Elementary School Rankings: How Does Your School Measure Up?
MANHATTAN — Elementary school test scores rose across the city this year, but each individual school saw its own ups and downs, some making major leaps and others falling behind.
To capture these school-by-school changes, Tom Goodkind, a Downtown accountant and community leader, weighed the test results to create his annual ranking of all 743 elementary schools in the city.
Specifically, Goodkind sorted the schools based on the percentage of fourth graders who received a passing grade — a 3 or a 4 — on the state's English Language Arts test, which is a key factor in competitive middle school admissions.
As in past years, the top schools in Goodkind's rankings are the ones that are highly selective about the students they accept into kindergarten.
The Upper West Side's Anderson School, which admits only gifted students, captured the No. 1 spot in the ranking, with every single fourth grader passing the English Language Arts test. In fact, not a single fourth grader at Anderson has failed the ELA test in the past five years.
Another gifted-and-talented school that has consistently done well is the Lower East Side's New Explorations into Science, Technology and Math.
This year, 101 out of NEST's 102 fourth graders passed the English Language Arts test.
NEST Principal Olga Livanis said she was pleased with her school's results.
"We work very hard to have our students succeed," Livanis said. "That's what it's all about."
However, Livanis said her teachers do not emphasize testing, but rather prepare students through creative, intensive lessons that consistently build their reading, writing and vocabulary skills.
"Our focus is about learning — it's not about teaching to the test," Livanis said.
Not all of the top-ranked schools required special admissions test.
The East Village Community School, which accepts a diverse mix of students, saw a dramatic improvement in test scores this year, with 86 percent of fourth graders passing the ELA, compared to just 46 percent last year.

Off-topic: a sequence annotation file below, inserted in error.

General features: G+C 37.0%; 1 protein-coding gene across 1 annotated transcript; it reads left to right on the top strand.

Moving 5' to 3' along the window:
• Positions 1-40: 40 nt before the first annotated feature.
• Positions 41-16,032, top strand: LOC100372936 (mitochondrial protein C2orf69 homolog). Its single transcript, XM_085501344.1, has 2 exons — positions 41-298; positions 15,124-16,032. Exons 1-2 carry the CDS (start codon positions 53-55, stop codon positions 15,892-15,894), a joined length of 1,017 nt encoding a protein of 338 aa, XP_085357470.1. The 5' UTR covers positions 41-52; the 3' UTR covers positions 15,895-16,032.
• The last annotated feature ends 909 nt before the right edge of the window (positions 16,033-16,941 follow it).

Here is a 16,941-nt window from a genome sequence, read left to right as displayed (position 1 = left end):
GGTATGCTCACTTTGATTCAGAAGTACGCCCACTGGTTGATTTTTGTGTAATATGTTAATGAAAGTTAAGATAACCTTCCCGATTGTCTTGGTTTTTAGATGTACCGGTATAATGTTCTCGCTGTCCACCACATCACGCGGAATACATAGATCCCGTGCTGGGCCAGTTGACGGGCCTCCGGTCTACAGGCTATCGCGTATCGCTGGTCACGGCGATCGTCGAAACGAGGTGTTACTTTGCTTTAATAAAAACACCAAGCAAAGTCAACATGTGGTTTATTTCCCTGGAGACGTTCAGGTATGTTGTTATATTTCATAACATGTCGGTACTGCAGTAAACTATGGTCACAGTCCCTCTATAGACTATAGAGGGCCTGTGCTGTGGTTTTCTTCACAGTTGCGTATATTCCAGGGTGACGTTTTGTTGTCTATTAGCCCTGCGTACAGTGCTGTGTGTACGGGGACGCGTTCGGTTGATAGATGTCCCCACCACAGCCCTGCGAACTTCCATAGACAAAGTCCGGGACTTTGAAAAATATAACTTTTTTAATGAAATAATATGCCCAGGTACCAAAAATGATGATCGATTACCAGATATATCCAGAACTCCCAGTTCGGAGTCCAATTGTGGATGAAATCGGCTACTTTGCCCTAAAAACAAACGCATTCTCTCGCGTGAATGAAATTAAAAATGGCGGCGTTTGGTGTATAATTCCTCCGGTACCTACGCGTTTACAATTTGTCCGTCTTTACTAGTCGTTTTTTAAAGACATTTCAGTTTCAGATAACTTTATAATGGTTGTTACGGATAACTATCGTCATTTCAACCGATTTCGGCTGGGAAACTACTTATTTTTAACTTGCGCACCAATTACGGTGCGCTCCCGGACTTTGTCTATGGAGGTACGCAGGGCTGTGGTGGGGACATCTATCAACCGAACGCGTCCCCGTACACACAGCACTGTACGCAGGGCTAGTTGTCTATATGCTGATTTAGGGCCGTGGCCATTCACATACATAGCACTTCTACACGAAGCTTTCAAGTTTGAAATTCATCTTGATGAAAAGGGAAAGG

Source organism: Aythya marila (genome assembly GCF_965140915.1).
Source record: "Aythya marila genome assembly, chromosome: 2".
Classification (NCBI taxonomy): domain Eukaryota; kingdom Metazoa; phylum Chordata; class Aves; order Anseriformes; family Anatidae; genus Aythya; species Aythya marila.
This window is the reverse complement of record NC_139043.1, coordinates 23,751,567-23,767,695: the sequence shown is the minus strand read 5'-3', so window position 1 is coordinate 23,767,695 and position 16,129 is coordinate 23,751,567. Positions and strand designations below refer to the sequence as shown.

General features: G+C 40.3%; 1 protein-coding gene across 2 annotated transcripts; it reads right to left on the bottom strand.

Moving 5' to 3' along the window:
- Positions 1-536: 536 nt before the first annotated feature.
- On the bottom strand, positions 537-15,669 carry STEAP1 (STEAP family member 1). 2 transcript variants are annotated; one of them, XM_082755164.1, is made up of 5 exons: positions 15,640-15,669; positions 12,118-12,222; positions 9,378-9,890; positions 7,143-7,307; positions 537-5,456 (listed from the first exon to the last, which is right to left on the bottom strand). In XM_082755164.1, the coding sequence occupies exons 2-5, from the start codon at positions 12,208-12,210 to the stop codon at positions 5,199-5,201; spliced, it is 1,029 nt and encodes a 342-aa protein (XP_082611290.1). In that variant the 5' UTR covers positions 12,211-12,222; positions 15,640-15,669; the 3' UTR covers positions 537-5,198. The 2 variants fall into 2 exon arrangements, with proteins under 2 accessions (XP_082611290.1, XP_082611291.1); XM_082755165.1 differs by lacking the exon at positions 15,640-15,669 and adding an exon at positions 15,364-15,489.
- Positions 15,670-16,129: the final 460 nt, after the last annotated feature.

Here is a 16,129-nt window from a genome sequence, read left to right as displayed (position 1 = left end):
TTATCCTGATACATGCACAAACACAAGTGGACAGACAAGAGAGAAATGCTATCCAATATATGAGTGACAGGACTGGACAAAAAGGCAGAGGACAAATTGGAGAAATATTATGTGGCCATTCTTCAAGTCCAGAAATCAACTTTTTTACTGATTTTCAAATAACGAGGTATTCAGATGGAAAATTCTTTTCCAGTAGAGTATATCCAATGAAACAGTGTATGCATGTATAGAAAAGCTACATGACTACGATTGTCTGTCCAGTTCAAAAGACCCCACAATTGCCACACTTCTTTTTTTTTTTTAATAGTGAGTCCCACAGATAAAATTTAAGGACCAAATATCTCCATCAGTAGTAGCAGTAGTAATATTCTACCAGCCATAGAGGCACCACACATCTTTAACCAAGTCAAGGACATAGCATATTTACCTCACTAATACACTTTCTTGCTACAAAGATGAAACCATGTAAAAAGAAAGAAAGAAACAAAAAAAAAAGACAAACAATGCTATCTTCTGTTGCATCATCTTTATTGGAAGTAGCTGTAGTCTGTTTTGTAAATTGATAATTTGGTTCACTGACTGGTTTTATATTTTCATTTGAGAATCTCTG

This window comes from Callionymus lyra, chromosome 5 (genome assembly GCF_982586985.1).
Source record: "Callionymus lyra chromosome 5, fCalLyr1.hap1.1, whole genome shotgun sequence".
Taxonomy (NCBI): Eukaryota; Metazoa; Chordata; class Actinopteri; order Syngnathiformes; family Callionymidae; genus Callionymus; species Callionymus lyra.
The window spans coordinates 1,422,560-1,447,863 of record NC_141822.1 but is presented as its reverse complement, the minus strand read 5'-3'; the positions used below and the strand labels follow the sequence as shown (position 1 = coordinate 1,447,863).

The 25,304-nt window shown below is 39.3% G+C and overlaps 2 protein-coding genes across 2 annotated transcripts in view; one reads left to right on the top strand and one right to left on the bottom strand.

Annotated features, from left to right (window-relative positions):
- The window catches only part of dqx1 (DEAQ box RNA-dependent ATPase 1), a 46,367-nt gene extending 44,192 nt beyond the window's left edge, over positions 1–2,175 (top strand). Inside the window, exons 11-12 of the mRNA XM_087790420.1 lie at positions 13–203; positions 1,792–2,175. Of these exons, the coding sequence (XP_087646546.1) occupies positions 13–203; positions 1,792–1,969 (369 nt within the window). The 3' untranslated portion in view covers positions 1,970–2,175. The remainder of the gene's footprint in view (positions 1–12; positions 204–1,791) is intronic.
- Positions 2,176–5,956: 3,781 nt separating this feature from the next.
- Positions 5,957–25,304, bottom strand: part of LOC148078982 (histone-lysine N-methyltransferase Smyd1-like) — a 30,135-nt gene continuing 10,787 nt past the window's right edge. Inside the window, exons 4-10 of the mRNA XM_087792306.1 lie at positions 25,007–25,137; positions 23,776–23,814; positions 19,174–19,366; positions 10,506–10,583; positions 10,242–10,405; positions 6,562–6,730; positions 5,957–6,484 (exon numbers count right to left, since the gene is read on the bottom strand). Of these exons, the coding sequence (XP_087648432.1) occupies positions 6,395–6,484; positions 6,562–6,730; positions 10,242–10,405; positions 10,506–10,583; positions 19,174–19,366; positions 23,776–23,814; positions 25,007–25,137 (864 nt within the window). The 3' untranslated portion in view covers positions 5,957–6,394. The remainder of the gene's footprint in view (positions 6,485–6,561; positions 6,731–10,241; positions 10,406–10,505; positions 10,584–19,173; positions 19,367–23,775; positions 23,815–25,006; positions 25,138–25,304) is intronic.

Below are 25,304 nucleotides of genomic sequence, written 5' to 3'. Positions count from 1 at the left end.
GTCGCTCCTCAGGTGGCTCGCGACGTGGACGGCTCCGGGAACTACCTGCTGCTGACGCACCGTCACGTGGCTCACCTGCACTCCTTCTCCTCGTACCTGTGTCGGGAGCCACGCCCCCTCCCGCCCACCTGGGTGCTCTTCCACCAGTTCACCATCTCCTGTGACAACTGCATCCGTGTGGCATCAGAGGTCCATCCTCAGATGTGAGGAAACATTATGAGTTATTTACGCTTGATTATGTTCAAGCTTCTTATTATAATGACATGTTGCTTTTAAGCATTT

Zoned neighborhood schools that have consistently done well — and ranked in the top 40 this year — include Chinatown's Shuang Wen School, Greenwich Village's P.S. 41, the Upper East Side's P.S. 6 and TriBeCa's P.S. 234.
At the other end of the spectrum, 11 Manhattan schools, mostly in Harlem, saw fewer than 20 percent of their fourth graders pass the English Language Arts test.
Goodkind advised that parents who live in those school's zones either consider moving or applying to gifted and talented programs, like the ones at Anderson and NEST, which accept children from all across the city.
"This ranking alone should not be used in choosing the right Manhattan neighborhood to raise children, but it is helpful," Goodkind said.
Robin Aronow, an educational consultant for the past 12 years, said some selective middle schools use fourth-grade test scores as a way of narrowing their applicant pool and deciding which candidates to interview.
Still, Aronow urged parents to consider many factors, including test scores, the school environment and the PTA, when deciding which elementary school is right for their children.
"The scores are important," said Aronow, founder of School Search NYC. "But I don't think they are the be-all-and-end-all when it comes to how schools are doing."